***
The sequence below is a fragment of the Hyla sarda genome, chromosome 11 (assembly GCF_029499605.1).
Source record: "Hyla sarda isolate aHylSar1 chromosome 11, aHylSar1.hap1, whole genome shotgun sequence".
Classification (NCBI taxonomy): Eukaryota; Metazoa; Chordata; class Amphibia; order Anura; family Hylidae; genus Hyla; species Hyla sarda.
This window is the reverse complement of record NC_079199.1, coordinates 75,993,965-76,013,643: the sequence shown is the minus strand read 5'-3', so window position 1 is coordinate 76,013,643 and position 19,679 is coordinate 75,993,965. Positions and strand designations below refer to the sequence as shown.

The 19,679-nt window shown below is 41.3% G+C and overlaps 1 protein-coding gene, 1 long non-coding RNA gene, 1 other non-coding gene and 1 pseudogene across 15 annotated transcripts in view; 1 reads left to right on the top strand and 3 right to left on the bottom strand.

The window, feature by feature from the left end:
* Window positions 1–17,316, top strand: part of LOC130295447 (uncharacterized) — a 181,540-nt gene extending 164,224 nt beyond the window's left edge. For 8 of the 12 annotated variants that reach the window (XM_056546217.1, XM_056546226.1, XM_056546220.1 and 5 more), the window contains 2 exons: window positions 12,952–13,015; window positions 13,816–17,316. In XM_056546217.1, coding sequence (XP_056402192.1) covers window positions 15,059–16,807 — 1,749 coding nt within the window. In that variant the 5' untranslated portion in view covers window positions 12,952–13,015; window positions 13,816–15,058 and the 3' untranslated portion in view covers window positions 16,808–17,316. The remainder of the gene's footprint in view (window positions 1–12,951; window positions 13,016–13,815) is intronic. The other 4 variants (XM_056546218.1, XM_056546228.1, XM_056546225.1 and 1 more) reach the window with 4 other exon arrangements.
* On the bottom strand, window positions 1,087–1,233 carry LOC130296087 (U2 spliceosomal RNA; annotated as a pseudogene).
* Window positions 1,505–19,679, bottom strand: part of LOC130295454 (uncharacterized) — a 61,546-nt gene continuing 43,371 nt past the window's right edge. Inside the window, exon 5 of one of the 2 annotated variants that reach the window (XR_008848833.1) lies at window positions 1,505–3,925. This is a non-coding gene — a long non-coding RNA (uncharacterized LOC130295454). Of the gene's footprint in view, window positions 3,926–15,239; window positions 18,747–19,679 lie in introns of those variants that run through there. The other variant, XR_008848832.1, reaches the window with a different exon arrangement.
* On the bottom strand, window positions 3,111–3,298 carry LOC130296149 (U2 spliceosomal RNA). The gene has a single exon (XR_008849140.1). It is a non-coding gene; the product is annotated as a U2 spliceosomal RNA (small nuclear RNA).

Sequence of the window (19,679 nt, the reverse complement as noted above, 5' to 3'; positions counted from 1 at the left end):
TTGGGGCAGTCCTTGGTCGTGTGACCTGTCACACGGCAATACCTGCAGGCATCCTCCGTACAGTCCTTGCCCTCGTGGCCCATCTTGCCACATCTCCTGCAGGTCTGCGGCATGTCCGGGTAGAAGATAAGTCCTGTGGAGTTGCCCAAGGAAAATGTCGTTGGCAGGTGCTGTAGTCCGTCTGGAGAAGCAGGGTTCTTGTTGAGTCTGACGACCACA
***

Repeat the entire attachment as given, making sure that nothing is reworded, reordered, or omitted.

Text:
The sequence below is a fragment of the Hyla sarda genome, chromosome 11 (assembly GCF_029499605.1).
Source record: "Hyla sarda isolate aHylSar1 chromosome 11, aHylSar1.hap1, whole genome shotgun sequence".
Classification (NCBI taxonomy): Eukaryota; Metazoa; Chordata; class Amphibia; order Anura; family Hylidae; genus Hyla; species Hyla sarda.
This window is the reverse complement of record NC_079199.1, coordinates 75,993,965-76,013,643: the sequence shown is the minus strand read 5'-3', so window position 1 is coordinate 76,013,643 and position 19,679 is coordinate 75,993,965. Positions and strand designations below refer to the sequence as shown.

The 19,679-nt window shown below is 41.3% G+C and overlaps 1 protein-coding gene, 1 long non-coding RNA gene, 1 other non-coding gene and 1 pseudogene across 15 annotated transcripts in view; 1 reads left to right on the top strand and 3 right to left on the bottom strand.

The window, feature by feature from the left end:
* Window positions 1–17,316, top strand: part of LOC130295447 (uncharacterized) — a 181,540-nt gene extending 164,224 nt beyond the window's left edge. For 8 of the 12 annotated variants that reach the window (XM_056546217.1, XM_056546226.1, XM_056546220.1 and 5 more), the window contains 2 exons: window positions 12,952–13,015; window positions 13,816–17,316. In XM_056546217.1, coding sequence (XP_056402192.1) covers window positions 15,059–16,807 — 1,749 coding nt within the window. In that variant the 5' untranslated portion in view covers window positions 12,952–13,015; window positions 13,816–15,058 and the 3' untranslated portion in view covers window positions 16,808–17,316. The remainder of the gene's footprint in view (window positions 1–12,951; window positions 13,016–13,815) is intronic. The other 4 variants (XM_056546218.1, XM_056546228.1, XM_056546225.1 and 1 more) reach the window with 4 other exon arrangements.
* On the bottom strand, window positions 1,087–1,233 carry LOC130296087 (U2 spliceosomal RNA; annotated as a pseudogene).
* Window positions 1,505–19,679, bottom strand: part of LOC130295454 (uncharacterized) — a 61,546-nt gene continuing 43,371 nt past the window's right edge. Inside the window, exon 5 of one of the 2 annotated variants that reach the window (XR_008848833.1) lies at window positions 1,505–3,925. This is a non-coding gene — a long non-coding RNA (uncharacterized LOC130295454). Of the gene's footprint in view, window positions 3,926–15,239; window positions 18,747–19,679 lie in introns of those variants that run through there. The other variant, XR_008848832.1, reaches the window with a different exon arrangement.
* On the bottom strand, window positions 3,111–3,298 carry LOC130296149 (U2 spliceosomal RNA). The gene has a single exon (XR_008849140.1). It is a non-coding gene; the product is annotated as a U2 spliceosomal RNA (small nuclear RNA).

Sequence of the window (19,679 nt, the reverse complement as noted above, 5' to 3'; positions counted from 1 at the left end):
TTGGGGCAGTCCTTGGTCGTGTGACCTGTCACACGGCAATACCTGCAGGCATCCTCCGTACAGTCCTTGCCCTCGTGGCCCATCTTGCCACATCTCCTGCAGGTCTGCGGCATGTCCGGGTAGAAGATAAGTCCTGTGGAGTTGCCCAAGGAAAATGTCGTTGGCAGGTGCTGTAGTCCGTCTGGAGAAGCAGGGTTCTTGTTGAGTCTGACGACCACA